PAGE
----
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Bees Are Disappearing, But Gardeners Can Help, Freed After 24 Years In Prison, Man Knows ‘God Has A Plan’, Yeah, It’s True. The Dude Has Had His Own Festival For Years

This Week In The Civil War: Fighting in Arkansas, Most Americans Still Question The Big Bang Theory, ‘What Would Abbie Think?’ Radical’s Presence Felt Today

This Week In The Civil War: Confederates Take Plymouth, Study Reveals Snacks May Help Avoid Marital Arguments, It’s Probably Just A Matter Of Time: 3D-Printed Heart

Descendants Of Civil War Battle Of New Market Sought By VMI, This Week In The Civil War: Raid On Fort Pillow, TN, 1964 World’s Fair Site Will Cost Millions To Restore

This Week In The Civil War: The Red River Campaign, 11 Ancient Burial Boxes Seized From Thieves, Music Program Puts Alzheimer’s Patients Back In Tune For A Bit

Noah, Opening Friday, Swirls Into A Strong Faith Market, Spring Time Is Puppy Time! How To Puppy-ize Your Life, This Week In The Civil War, Historically Vital Photos Of SC Slave Descendants New Home

Ethyl The Grizzly Loves Travel And Apple Orchards

The Grand Budapest Hotel: Wes Anderson’s Latest Is A Hit, This Week In The Civil War: Slaves Freed In Louisiana, Peerless Card Shark & Magician Richard Turner Is Totally Blind, The Debate Continues On Safety & Impact, But Vaping Is Gaining Acceptance & Growing

This Week In The Civil War: U.S. Grant Takes Charge, The Hard Part Is Digging The Hole: Backyard Pond Tips

Researchers Find Mexico’s Endangered ‘Water Monster’, This Week In The Civil War: Confederate Submarine, Bumblebees Are Getting Stung By Honeybee Sickness, New Exhibit Features Telegram From Elvis To His Parents

Hasty Dig At Camp Asylum, SC: The Developer’s Coming!, Backyard Bird Counters Reveal Snowy Owl Migration, Surgeon Who Invented Heimlich Maneuver: Remember It!

Saving The World’s Great Art: The Real Monuments Men, This Week In The Civil War: Sherman In Mississippi, Folkies Recall Opening For The Beatles At Carnegie Hall In ‘64

Hoffman’s Relapse & Death Is A Tragic, Common Outcome, This Week In The Civil War: Fighting At Morton’s Ford, VA, ‘Jar Nut’s’ Collection Of Bottles Is On Display In Spencer, NC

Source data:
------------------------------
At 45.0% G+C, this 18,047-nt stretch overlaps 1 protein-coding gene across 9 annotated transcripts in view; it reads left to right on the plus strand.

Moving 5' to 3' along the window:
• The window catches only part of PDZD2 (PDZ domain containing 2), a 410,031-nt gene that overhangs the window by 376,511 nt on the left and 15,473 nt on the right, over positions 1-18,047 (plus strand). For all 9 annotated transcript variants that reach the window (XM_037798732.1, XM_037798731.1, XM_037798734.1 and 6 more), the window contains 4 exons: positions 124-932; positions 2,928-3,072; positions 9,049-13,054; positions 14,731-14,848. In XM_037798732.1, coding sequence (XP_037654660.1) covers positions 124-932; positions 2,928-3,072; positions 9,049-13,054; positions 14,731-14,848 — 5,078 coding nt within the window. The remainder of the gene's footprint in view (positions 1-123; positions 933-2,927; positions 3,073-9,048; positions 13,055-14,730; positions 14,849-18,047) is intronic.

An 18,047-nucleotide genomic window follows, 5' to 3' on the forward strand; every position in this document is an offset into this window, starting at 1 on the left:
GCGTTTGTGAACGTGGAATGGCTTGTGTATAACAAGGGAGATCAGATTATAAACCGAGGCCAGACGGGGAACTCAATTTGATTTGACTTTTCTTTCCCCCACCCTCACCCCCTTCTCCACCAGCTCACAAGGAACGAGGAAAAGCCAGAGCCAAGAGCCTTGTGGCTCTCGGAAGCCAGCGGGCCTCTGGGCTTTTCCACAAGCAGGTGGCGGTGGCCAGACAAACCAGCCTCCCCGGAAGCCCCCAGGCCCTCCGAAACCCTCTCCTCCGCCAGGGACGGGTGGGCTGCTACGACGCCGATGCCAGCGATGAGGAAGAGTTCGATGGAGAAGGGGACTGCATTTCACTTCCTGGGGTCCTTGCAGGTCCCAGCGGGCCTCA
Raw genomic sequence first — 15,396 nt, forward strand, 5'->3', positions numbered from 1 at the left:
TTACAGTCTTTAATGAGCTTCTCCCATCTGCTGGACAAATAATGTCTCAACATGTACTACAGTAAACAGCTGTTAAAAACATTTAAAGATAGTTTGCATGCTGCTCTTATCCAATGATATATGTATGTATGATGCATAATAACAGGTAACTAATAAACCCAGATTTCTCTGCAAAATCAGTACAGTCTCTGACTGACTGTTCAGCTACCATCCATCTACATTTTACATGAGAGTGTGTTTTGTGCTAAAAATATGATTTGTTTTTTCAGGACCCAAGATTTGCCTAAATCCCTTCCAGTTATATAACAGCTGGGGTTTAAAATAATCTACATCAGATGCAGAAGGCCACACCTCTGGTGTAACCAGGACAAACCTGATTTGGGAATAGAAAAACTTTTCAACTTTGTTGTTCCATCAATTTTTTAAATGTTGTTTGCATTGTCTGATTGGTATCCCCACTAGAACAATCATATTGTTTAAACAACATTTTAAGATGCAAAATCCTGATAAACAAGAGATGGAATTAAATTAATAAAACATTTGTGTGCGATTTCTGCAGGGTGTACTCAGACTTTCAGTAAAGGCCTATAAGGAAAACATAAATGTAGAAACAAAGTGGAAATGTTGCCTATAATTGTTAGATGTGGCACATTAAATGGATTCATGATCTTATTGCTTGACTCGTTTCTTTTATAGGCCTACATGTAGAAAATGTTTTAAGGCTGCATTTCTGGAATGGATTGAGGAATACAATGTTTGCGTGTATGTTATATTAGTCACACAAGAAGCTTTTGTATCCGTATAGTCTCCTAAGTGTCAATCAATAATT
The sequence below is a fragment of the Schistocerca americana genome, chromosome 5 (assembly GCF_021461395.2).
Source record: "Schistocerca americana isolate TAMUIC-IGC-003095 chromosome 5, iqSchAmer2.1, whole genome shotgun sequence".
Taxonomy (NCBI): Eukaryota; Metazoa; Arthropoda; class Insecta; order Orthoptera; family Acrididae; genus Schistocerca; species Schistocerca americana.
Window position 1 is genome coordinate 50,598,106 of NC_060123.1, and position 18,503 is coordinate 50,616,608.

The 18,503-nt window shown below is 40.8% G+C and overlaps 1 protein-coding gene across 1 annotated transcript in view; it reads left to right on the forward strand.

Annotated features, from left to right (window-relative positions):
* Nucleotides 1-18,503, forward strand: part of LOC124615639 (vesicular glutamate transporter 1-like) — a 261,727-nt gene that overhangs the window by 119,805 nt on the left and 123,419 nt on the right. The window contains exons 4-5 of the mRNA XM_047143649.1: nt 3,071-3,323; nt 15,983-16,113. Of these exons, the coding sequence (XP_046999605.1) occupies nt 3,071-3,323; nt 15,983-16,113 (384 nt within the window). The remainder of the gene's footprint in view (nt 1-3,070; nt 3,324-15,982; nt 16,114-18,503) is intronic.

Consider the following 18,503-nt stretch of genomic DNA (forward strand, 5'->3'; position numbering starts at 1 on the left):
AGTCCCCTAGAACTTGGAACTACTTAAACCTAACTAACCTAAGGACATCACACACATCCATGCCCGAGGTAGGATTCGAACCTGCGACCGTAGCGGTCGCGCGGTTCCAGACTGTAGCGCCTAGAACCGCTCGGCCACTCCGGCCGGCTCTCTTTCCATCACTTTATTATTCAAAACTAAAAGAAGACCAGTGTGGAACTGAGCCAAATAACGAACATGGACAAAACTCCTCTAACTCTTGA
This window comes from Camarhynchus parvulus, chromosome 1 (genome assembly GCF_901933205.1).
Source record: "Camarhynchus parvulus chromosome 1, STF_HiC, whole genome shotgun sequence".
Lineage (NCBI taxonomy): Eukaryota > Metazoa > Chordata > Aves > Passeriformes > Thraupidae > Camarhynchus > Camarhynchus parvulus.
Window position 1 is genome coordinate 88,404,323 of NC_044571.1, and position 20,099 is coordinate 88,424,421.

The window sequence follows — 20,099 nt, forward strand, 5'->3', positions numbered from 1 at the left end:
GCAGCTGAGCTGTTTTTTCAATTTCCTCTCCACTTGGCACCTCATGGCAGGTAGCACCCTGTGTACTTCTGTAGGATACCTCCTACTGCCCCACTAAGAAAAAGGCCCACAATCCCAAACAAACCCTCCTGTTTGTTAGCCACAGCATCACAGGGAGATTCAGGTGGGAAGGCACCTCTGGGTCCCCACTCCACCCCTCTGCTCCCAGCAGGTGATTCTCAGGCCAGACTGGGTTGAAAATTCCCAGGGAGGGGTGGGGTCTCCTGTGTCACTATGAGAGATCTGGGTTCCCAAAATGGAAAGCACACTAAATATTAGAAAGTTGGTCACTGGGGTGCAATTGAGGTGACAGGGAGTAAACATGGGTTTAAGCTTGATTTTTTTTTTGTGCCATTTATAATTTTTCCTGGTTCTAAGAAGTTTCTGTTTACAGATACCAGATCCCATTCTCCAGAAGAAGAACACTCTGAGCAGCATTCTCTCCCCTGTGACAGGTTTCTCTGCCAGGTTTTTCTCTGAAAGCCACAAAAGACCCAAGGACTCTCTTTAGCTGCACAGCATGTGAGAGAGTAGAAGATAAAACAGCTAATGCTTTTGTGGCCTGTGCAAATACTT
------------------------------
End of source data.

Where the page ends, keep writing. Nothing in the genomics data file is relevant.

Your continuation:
Monuments Men: 1,000 Years Of Culture Saved From Nazis, This Week In The Civil War: The Union Campaign, Film & Museum Reveal More Realistic View Of Bonnie & Clyde, IRS Is Working To Save Tax Payers Money Through EITC

2013 Was 4th Hottest Year On Record, Says NOAA, This Week in The Civil War, for week of Sunday, Jan. 26, Germans’ Longing For American West Births Documentary Play, What Do Fish Poo, Fresh Berries & School Kids Have In Common?

Making Of Lone Survivor Challenging & Controversial, This Week In The Civil War: Fighting In Tennessee, Archaeologist Seeks WWII DNA From Pacific Graveyards, Handyman Program’s ‘Angels’ Help Keep Seniors At Home

This Week In The Civil War, Originals Of The Star-Spangled Banner & Flag To Be Displayed, Our Universe At Its Infancy: Images From Hubble Telescope, 100 Years Later, The British Still Debate WWI’s Legacy

Music Therapy Organization Helps Vets Cope With PTSD, This Week In The Civil War: Winter Furloughs, Rare 1886 Michigan Lighthouse For Sale, Concern For Elves Prompts Iceland To Halt Roadway

This Week In The Civil War, New Survey Reveals US Dads Very Involved In Child Rearing, Dolphin Center Offers Course In Marine Mammal Care

Papers Stolen During Civil War Going Home To Virginia, New Vero Beach Dig: Ice Age Humans In North American?

This Week In The Civil War: Lincoln’s Restoration Plan, Oldest DNA By 100,000 Years Throws Science Into A New Era, Bird Lovers Seek Respect For Sweet Birds: Iowa Blue Chickens

Police Still Seeking Clues To TV Star’s 1957 Murder, Scrawny Stray Cat Becomes Media Star: Pete The Cat

Researchers Seek To Teach Computer Common Sense, This Week In The Civil War: Fighting In Tennessee, New Trend For Vets Helps Pets & Owners: Euthanasia At Home, Florida Archaeologists Carefully Ponder & Paw Mystery Site

President Kennedy Is Best Remembered In His Own Words, This Week In The Civil War: The Battle Above The Clouds, German Who Held Nazi-Era Art Trove Wants Collection Back, Fifty Years Ago, A Young Boy Sought To Comfort JFK’s Bugler

This Week In The Civil War: The Gettysburg Address, NC Student, A ‘Modern Hippie,’ Treasures His 1977 VW Bus, 1869 Account Of Yellowstone Was Disbelieved, Nearly Lost, Amazing Story Of 17th Century Gem & Its Princess Savior, BBB: Tips For Donating To Typhoon Haiyan Relief

2013 Meteor Crash In Russia Is More Likely Than Realized, This Week In The Civil War

This Week In The Civil War: Confederates’ Knoxville Move, Was The Exorcist A True Story? The Answer Remains Elusive, OK, Weather Nerds! Here’re Some Weird Sandy Facts, LA’s La Brea Tar Pits Mark 100 Years Of Excavations

Inspired By Hugo’s Wrath, SC Building Arts College Thrives, This Week In The Civil War, Evidence Found Of Yeti: Oxford’s DNA Analysis Irrefutable

Remembering The Civil War, Graves Spanning Decades Of Tragedy Featured On Hike, NC Twins Meet Biological Mother On Their 20th Birthday